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Come Reason's Apologetics Notes blog will highlight various news stories or current events and seek to explore them from a thoughtful Christian perspective. Less formal and shorter than the Web site articles, we hope to give readers points to reflect on concerning topics of the day.

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Wednesday, February 11, 2015

Spider-Man, Marvel, and the Need for Justice

The Internet is awash in prayers of thankfulness. Millions of comic geeks are hailing the recently announced deal allowing Spider-Man back into the Marvel movie universe. Sony Pictures, who owns the film rights to Spider-Man, has developed five successful films featuring the character, but the last two didn't perform as well as expected. Meanwhile, Marvel has done quite well for itself launching secondary characters such as Iron Man, Captain America, and Thor.

Why is this big news? Why should we care about which studio gets to make a movie with Spider-Man in it? Because there's something going on here that's bigger than just the comics. We live in the era of the superhero blockbuster. According to Box Office Mojo, four of the top twenty grossing films of all time have been superhero action movies. The genre is considered gold, and there are nearly 30 superhero films said to be appearing just in the next six years.1 That averages to five superhero films every year! Obviously, something in the genre is satisfying a significant section of the public, and not only in the United States, but worldwide.

Looking for Limits

I believe that one reason people love superhero movies is simply because it provides a way of seeing right and wrong unambiguously. In our modern culture, right and wrong are relativized and excused. To declare that there are certain objective moral values will in many circles be met with disdain or claims of bigotry or self-righteousness. Add to this the fact that people seek to avoid anything that hurts someone's feelings or makes others uncomfortable, even if it means ignoring evil. However, such equivocation goes against the real human need for identifying right and wrong and wanting wrongs to be punished.

In superhero movies, we know who the hero is and we know who the villain is. They allow us to live vicariously through the hero and see evil vanquished, even if its for just a little while. In his review of B. J. Oropeza's The Gospel According to Superheroes: Religion and Popular Culture, James Fleming comments that "superheroes serve an important cultural function; they allow readers to, in essence, vicariously fight injustice and evil and live on through reading or viewing the otherworldly exploits of their superheroes, a contention that is difficult for any comic reader to dispute."2 I think that's true. While the sinful nature of man seeks to wash away any rules or restrictions that inhibit his drive for pleasure and comfort, there still exists a need within each of us to see evil conquered. Yet, those two desires sit in tension with one another. One thing the superhero move does is give us a respite from that tension. Wickedness is vanquished but it's such a fantastically alien evil it never comes too close to rebuking us of our own moral failings.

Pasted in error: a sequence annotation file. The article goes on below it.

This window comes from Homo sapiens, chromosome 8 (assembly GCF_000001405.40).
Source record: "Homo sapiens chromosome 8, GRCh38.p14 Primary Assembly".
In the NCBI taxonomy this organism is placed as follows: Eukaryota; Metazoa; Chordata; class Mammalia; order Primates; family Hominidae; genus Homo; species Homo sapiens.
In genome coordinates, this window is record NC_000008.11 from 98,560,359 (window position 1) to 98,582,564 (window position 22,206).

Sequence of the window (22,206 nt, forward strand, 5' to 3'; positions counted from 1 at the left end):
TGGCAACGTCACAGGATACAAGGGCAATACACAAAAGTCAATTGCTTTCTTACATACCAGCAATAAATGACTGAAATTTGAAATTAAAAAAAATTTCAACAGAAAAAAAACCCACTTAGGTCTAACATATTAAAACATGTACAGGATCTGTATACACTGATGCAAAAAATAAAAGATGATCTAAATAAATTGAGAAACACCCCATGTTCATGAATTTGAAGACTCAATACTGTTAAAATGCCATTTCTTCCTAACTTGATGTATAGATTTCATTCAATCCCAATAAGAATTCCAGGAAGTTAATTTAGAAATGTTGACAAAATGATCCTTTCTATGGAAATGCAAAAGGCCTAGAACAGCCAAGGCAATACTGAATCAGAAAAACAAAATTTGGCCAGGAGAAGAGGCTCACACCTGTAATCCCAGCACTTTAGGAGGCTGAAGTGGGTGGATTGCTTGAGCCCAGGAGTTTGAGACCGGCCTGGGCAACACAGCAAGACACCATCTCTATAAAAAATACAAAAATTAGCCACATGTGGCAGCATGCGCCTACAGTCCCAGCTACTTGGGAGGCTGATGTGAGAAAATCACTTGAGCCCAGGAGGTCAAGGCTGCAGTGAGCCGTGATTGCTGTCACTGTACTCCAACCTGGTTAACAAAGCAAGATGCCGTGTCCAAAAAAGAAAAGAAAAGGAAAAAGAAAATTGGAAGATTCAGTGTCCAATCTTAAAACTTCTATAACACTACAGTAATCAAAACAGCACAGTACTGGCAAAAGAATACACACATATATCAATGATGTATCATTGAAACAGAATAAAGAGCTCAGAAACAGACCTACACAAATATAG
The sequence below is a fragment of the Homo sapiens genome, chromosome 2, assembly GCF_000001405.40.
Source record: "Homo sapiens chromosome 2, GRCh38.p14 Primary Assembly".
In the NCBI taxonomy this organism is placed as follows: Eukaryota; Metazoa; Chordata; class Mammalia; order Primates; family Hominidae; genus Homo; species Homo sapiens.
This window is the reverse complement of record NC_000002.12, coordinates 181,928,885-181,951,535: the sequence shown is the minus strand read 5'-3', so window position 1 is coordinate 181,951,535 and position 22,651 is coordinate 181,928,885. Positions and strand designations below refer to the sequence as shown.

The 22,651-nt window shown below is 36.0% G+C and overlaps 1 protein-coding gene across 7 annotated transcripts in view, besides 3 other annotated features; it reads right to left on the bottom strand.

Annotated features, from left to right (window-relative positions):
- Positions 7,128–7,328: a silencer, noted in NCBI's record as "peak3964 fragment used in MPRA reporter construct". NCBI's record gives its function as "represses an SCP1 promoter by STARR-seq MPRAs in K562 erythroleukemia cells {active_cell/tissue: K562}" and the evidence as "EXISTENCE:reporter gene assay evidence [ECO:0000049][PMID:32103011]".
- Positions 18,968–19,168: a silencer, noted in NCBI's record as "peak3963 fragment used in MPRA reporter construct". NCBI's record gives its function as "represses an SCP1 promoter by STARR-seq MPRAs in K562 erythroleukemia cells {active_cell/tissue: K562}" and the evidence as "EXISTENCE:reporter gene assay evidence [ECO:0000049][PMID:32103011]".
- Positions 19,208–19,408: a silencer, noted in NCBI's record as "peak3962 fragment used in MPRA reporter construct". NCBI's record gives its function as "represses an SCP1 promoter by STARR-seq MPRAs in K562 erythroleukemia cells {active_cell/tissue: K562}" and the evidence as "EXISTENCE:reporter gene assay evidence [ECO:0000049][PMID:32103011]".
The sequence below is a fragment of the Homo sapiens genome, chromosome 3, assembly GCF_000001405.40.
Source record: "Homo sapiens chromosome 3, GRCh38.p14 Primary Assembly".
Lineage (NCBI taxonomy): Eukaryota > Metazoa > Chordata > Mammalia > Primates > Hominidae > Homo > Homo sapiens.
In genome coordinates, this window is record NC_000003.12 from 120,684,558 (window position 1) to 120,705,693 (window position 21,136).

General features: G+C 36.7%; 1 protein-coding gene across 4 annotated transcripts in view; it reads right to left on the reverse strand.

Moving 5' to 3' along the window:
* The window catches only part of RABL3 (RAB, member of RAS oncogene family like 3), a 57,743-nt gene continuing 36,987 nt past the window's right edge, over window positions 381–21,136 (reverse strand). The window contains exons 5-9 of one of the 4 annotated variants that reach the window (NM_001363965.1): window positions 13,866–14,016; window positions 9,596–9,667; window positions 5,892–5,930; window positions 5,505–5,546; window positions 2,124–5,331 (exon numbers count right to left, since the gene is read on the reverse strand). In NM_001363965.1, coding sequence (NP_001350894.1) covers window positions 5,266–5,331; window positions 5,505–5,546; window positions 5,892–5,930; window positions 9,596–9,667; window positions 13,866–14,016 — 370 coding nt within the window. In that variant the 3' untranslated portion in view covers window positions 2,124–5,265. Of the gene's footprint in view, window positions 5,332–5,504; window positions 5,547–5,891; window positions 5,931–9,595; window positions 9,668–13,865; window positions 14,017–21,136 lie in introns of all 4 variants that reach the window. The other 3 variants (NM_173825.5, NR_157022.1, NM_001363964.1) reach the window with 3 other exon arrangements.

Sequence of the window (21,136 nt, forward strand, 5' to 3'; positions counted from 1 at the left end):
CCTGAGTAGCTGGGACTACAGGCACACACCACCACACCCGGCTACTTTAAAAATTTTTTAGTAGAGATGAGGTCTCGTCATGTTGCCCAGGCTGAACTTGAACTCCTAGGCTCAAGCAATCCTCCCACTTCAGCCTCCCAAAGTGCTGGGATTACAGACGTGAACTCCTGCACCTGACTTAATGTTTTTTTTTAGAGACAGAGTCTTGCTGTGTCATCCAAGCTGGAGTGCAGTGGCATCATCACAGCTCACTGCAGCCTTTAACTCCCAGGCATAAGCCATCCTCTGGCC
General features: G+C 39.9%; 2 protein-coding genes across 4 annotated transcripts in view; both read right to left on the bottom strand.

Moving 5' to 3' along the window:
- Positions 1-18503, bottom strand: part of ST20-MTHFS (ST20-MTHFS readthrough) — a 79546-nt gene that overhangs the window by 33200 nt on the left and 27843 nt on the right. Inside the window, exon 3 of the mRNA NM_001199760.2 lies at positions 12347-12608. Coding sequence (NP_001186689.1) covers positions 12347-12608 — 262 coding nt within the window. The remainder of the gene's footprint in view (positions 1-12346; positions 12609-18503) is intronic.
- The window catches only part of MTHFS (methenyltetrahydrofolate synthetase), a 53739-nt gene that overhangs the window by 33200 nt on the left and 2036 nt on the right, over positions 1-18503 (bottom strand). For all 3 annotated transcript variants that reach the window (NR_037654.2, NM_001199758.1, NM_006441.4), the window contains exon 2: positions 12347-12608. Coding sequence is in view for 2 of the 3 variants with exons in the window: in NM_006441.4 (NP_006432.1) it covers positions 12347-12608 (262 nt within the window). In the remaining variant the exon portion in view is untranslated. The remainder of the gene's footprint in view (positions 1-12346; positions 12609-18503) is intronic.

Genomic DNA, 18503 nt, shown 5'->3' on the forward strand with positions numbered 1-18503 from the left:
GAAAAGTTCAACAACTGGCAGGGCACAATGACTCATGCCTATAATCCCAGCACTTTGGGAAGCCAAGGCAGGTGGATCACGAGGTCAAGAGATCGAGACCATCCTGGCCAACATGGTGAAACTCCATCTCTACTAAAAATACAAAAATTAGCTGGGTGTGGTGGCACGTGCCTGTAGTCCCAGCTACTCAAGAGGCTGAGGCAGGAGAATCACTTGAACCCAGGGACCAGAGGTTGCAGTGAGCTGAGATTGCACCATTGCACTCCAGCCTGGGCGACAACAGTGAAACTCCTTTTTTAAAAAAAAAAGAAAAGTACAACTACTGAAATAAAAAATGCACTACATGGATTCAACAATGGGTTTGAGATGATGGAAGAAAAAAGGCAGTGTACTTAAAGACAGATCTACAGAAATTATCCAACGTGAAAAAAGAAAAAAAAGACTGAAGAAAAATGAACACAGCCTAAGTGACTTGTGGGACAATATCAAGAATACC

The Need for a Superhero

This longing for putting things right is as old as man. In the book of Romans, Paul tells us that God has placed his law in each of our hearts and we become a law unto ourselves and are accountable for violating it.3 Yet, Psalm 73 captures it the best. The psalmist, in seeing the prosperity of the wicked and arrogant complains that they are not punished for their wickedness, but they seem to thrive. He laments this observation, but realizes that their ultimate end will not be so. He concludes, "For behold, those who are far from you shall perish; you put an end to everyone who is unfaithful to you. But for me it is good to be near God; I have made the Lord God my refuge, that I may tell of all your works" (Psa. 73:27-28, ESV).

All of mankind looks for a savior from evil. Each person seeks to be delivered from the injustice reflected in the world today, especially the injustice he or she feels directly. Superhero movies speak to this need, but these are merely fantasies. To truly meet the need for justice would require a savior to step into reality; which is exactly the Christian message. In fact, the Christian savior idea is what powers the modern superhero genre, as you can hear in this video. We need to use these opportunities to talk with our friends and family about how Christ can meet the need for justice while offering each of them forgiveness. We may not be able to save the world, but we may be able to play a part in the salvation of at least one other person. I think that's a super idea.


1. Wagner, Tony. "We're in the Middle of a Superhero Movie 'arms Race'" Marketplace Business. American Public Media, 5 Nov. 2014. Web. 11 Feb. 2015.
2. Fleming, James. "Review of The Gospel According to Superheroes: Religion and Popular Culture ed. B.J. Oropeza." . ImageTexT:Interdisciplinary Comics Studies. 3.1 (2006). Dept of English, University of Florida. 11 Feb 2015.
3. See Romans 2:14-16.
Image courtesy Artur Andrzej and licensed by the CC BY 2.0 license.

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